All Talk: Live music in London… what if?

Time for a quick sketch. Time to rethink Dr Johnson’s maxim and face the music. Or not, as the case may be.

London, 2040. A fast forward into the future. To the visitor from the past, everything looks the same. The roads curve and bend and run as straight as dies as they always have. There are the same old sweeping vistas, St Paul’s crouching incongruously as ever in the east and the river snaking blackly through it all, but on the north bank the temples of consumerism are noticeably more prolific, the forests of steel and glass cloudscrapers considerably denser, the people more numerous and more contented than they have been in the past, easy of limb and without a care in the world.

It’s Brand London come good, a success story the powers that be had long ago envisioned where no Londoner starves and everything is available, but for the right price. People throng to its heart, to a life of all mod cons, and yet for the time traveller who has stepped twenty years into the future to take a keen look at what has become of his city, he notices that the sound of his ancient home is very different. Something has changed and, on his arrival and suddenly in the thick of it, he experiences a disquiet. Something has gone very awry. It looks like the London of old, but the air no longer thrums and the people no longer walk to the beat of the street. Because there is no beat. Instead, they amble. To the visitor, they meander, passively and compliantly, as herds.

The traveller can’t quite put his finger on what it is that’s bothering him as the setting sun, blinding him, bounces off the walls of the glass canyon that was once the Strand. What, he asks himself, has turned this one-time mecca of culture into a bloated, generic metropolis of hard-to-conceive-of dullness? He walks on into the evening, visiting the famous thoroughfares in his search for the totems of his lost youth.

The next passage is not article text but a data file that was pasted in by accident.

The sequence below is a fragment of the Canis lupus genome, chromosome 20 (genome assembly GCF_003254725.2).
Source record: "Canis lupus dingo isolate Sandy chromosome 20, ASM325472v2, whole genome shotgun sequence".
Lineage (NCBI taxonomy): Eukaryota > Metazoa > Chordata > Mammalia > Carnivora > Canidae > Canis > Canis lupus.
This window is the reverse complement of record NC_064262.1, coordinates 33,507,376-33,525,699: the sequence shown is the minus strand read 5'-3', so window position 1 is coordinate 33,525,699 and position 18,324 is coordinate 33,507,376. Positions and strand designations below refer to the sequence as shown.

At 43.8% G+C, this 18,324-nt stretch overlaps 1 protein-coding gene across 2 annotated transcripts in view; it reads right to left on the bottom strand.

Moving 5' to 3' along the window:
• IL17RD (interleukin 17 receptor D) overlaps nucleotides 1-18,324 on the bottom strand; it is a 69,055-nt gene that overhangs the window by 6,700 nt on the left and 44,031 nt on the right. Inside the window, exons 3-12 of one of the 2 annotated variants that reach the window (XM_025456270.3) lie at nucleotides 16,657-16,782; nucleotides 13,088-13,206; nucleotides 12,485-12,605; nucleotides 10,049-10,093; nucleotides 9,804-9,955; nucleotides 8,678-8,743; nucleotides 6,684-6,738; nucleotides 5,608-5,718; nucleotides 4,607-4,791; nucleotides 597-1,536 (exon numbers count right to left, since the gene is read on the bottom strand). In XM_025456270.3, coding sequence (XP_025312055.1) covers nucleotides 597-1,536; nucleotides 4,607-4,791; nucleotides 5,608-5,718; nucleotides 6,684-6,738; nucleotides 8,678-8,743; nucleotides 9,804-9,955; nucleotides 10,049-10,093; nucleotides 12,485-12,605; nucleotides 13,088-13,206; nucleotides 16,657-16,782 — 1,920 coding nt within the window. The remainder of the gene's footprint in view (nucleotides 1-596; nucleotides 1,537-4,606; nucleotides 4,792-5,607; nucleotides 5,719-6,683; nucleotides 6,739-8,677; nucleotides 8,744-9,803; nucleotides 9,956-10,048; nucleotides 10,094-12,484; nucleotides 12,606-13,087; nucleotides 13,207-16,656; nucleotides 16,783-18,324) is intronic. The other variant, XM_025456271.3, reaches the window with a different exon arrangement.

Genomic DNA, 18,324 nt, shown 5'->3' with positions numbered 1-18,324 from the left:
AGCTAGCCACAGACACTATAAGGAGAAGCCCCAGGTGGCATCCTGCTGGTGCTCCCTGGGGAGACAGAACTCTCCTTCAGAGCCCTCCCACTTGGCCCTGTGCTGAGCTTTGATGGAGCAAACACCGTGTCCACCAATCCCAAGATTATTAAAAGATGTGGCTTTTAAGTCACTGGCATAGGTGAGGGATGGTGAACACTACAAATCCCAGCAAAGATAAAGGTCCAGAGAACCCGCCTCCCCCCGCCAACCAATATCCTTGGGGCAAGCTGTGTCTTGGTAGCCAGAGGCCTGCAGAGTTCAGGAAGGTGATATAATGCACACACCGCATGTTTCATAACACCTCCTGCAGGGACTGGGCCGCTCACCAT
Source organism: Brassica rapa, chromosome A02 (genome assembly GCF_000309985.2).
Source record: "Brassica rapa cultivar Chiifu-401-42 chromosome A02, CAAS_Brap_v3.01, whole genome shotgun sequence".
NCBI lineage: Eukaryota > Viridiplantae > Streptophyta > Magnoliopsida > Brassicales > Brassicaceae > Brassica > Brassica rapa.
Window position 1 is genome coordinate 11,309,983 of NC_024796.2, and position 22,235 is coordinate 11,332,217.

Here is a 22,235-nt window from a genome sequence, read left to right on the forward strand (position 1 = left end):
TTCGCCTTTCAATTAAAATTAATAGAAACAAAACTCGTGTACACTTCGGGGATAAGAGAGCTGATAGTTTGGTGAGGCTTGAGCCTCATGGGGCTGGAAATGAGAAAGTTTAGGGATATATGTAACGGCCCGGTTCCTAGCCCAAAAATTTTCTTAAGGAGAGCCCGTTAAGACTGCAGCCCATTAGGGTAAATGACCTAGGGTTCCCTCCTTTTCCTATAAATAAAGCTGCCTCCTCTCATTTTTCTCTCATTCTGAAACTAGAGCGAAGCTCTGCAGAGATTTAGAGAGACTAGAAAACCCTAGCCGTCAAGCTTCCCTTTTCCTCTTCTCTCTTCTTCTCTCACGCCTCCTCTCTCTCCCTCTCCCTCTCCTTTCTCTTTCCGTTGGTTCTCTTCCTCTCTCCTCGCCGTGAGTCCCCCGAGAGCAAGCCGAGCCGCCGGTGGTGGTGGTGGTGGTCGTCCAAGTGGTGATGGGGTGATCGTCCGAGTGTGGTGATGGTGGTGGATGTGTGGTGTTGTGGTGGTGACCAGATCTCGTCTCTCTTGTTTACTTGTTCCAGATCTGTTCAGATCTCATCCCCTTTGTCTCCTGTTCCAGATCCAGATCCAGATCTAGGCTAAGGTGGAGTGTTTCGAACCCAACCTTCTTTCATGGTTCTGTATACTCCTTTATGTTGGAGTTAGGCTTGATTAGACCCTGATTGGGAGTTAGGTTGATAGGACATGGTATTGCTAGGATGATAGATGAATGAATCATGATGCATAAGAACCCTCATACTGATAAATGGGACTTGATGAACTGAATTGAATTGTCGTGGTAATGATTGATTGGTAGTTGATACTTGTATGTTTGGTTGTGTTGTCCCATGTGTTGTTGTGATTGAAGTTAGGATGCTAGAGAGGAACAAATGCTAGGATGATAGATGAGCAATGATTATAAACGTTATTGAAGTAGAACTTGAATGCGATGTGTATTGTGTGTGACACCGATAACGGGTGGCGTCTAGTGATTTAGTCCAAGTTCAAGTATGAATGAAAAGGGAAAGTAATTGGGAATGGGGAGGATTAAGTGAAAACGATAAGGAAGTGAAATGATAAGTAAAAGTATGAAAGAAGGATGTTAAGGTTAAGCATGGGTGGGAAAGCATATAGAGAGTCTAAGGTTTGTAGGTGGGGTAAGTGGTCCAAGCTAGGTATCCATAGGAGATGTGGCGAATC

Where’s the Brixton Academy? he asks a passing stranger. He receives a shrug. He asks another. Ronnie Scott’s? Another shrug, a nervous glance. The Forum, Kentish Town? The Hammersmith Apollo? The 100 Club? The Scala? Ally Pally? The Roundhouse? Shrugs all round. No one has heard of any of them. Then the penny drops: all the live music venues have disappeared. Closed down, expunged from the capital. It’s a slate wiped clean. A city made safe. A place where people can no longer congregate in public to lose themselves in a moment of spiritual uplift.

The visitor has arrived in a future perfectly structured so that there can be no room for free thinking to take root, no room also for the joys of live music; for it is only the safety valve of a live gig that has consistently made harsh city life somehow liveable. Without live music, one might argue, a city will only attract a certain type of person… the enemy of art.

But, sadly, this skewed version of the future is being authored now, the seeds of London’s cultural deconstruction having already been sown. London today lies strewn across the river, a series of streets jammed with cake shops, coffee emporia and numberless clothes outlets in which gather a consumerati that is forced to listen to the piped, hissing thump of canned music. Gone already, and without a fight, are venues such as The Astoria (pictured), the Hammersmith Palais, the Mean Fiddler, Elephant and Castle’s Coronet Theatre, the 12 Bar, the Marquee, Water Rats and Madame JoJo’s, among many others, supplanted more often than not by unaffordable housing developments.

These are just some of the musical venues that have vanished forever with the list of casualties getting longer, despite the Mayor in the glass gonad by the river calling it progress and having promised that his ‘night czar’ (pitched as a caring official who would protect London’s world-renowned musical heritage) will protect our cultural fabric. But all that has been delivered is a nightmare of urban development that looks more like a scorched earth policy in thrall to the developers.

An ill wind blows through the streets of London. Modern politics being what it is, it ensures that we comply with the modernisation of a once culturally fertile city, with music ‘consumed’ through earphones on a minute-by-minute basis making for a very bad omen, each one of us isolated – and made vulnerable in our social isolation – yet part of the swelling crowd.

Unchecked, the fiction described above will become reality. And perhaps, just perhaps (because it’s about time it was), we must amend Dr Johnson’s oft-cited adage: ergo, when a man is tired of London, it’s when he is tired of being insulted.

Jason Holmes